Politicalgates: …. In a bold and spectacular move, Bloomberg Markets Magazine wrote a story titled “The secret sins of Koch Industries” which does not only focus on several new revelations, but also provides a comprehensive overview about scandals of Koch Industries which happened during the last decades. The story also explicitly puts the well known political activities of the Koch Brothers in context with their highly questionable behaviour in business.
…. No less than 15 Bloomberg-journalists in several countries have worked on it … This is Pulitzer-Prize territory….
…the article reveals, for example, that:
– Koch Industries used the European offices of their subsidiary Koch-Glitsch to sell millions of dollars of petrochemical equipment to Iran in an apparent violation of the US-Iran trade embargo, as recently as 2007
– Koch Industries paid bribes in six countries from 2002 to 2008 to win business in Africa, India and the Middle East, comparable to similar behaviour of German technology giant Siemens (Siemens subsequently had to pay a $ 1.6 billion fine!)
Washington Post: …. Rick Perry, whose bid for the White House depends heavily on support from religious conservatives, finds himself confronting an issue that is a flash point for that part of his base: his attempt to order schoolgirls to take a vaccine that would protect them against a sexually transmitted virus.
The uproar over the Gardasil vaccine – manufactured by Merck, a major Perry campaign donor – knocked the candidate off-stride during a Republican debate Monday night ….
Perry bristled at accusations from Michele Bachmann that he had pushed the vaccine in 2007 at the bidding of Merck, a Perry donor that also employed a former aide to the governor as a lobbyist.
“It was a $5,000 contribution that I had received from them,” Perry said. “I raise about $30 million. And if you’re saying that I can be bought for $5,000, I’m offended.”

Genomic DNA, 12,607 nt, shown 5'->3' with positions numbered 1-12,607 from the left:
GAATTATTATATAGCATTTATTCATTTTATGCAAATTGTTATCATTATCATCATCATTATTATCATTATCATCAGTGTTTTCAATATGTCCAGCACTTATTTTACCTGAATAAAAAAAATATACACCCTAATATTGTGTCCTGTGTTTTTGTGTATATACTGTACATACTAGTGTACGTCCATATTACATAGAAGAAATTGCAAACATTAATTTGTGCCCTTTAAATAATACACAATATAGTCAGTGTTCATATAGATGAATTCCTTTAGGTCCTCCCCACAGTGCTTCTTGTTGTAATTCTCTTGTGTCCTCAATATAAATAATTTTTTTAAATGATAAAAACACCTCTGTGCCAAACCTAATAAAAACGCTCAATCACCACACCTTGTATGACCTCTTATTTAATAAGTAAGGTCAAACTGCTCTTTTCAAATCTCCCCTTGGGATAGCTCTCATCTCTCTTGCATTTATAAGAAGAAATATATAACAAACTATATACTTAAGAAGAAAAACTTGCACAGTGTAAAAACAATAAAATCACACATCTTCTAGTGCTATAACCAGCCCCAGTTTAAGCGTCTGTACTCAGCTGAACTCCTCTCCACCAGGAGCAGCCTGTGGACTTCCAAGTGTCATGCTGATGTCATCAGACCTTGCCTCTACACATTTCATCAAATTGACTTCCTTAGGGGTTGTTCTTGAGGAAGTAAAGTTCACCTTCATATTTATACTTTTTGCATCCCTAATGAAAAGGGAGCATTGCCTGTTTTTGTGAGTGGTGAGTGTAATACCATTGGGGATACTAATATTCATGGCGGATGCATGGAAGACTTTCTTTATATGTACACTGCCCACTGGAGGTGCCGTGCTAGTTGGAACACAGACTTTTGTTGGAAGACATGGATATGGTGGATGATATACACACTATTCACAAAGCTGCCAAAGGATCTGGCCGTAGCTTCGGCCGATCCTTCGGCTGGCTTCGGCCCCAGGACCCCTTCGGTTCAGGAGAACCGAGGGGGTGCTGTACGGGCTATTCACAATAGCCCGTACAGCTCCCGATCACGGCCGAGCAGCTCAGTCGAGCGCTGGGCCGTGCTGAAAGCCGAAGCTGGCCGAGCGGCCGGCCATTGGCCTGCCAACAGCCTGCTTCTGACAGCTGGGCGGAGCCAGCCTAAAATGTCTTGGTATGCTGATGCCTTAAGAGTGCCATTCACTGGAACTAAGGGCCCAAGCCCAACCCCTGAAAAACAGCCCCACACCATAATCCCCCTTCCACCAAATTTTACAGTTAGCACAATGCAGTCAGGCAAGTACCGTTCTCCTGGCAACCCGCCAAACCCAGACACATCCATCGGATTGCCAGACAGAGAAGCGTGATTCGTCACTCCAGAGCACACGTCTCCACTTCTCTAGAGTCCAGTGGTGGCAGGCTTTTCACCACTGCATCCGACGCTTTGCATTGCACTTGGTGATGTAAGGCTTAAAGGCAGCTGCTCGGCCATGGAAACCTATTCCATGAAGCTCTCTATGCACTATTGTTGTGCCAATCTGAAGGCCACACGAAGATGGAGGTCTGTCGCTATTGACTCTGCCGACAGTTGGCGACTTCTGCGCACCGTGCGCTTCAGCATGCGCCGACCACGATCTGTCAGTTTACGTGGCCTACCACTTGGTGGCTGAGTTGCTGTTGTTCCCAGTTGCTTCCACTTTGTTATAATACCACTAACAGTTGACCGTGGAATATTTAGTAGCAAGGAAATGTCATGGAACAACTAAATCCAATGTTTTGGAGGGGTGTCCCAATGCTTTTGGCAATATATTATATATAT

But campaign disclosure records portray a much deeper financial connection with Merck than Perry’s remarks suggest.
His gubernatorial campaigns, for example, have received nearly $30,000 from the drugmaker since 2000, most of that before he issued his vaccine mandate, which was overturned by the Texas legislature.
Merck and its subsidiaries have also given more than $380,000 to the Republican Governors Association (RGA) since 2006, the year that Perry began to play a prominent role in the Washington-based group…
Perry served as chairman of the RGA in 2008 and again this year, until he decided to run for president. The group also ranks among the governor’s biggest donors, giving his campaign at least $4 million over the past five years….
…. One of Perry’s closest confidantes, his former chief of staff Mike Toomey, was then working as an Austin-based lobbyist for Merck, which was in the midst of a multimillion-dollar campaign to persuade states to make the vaccine mandatory.
Toomey, who has declined requests for comment, has since helped found Make Us Great Again, a pro-Perry super PAC that can accept unlimited donations from corporations and wealthy donors. The group plans to raise as much as $55 million to help Perry compete for the GOP nomination, according to media reports.
Salon: Donald Trump added a blatantly race-baiting component to his already racially charged campaign against Barack Obama’s Americanness this week when he claimed – based on things he’s “heard” – that Obama was a “terrible student” who got into Columbia and then Harvard based solely on affirmative action:
“How does a bad student go to Columbia and then to Harvard? I’m thinking about it, I’m certainly looking into it. Let him show his records,” he said, without providing backup for his claim. Trump added, “I have friends who have smart sons with great marks, great boards, great everything and they can’t get into Harvard.”
Leaving aside the fact that Obama, who went on to graduate Harvard Law magna cum laude, seems like he was probably a very good student, Mr. Trump might need a refresher course in how unqualified people actually do manage to get into the prestigious Ivy League Universities.
Let us take, as an example, the story of a student so obviously unqualified, so transparently unworthy, that a book was written about what his admittance into Harvard said about the sorry behavior of supposedly elite colleges.
That student was Donald Trump’s son-in-law, Jared Kushner.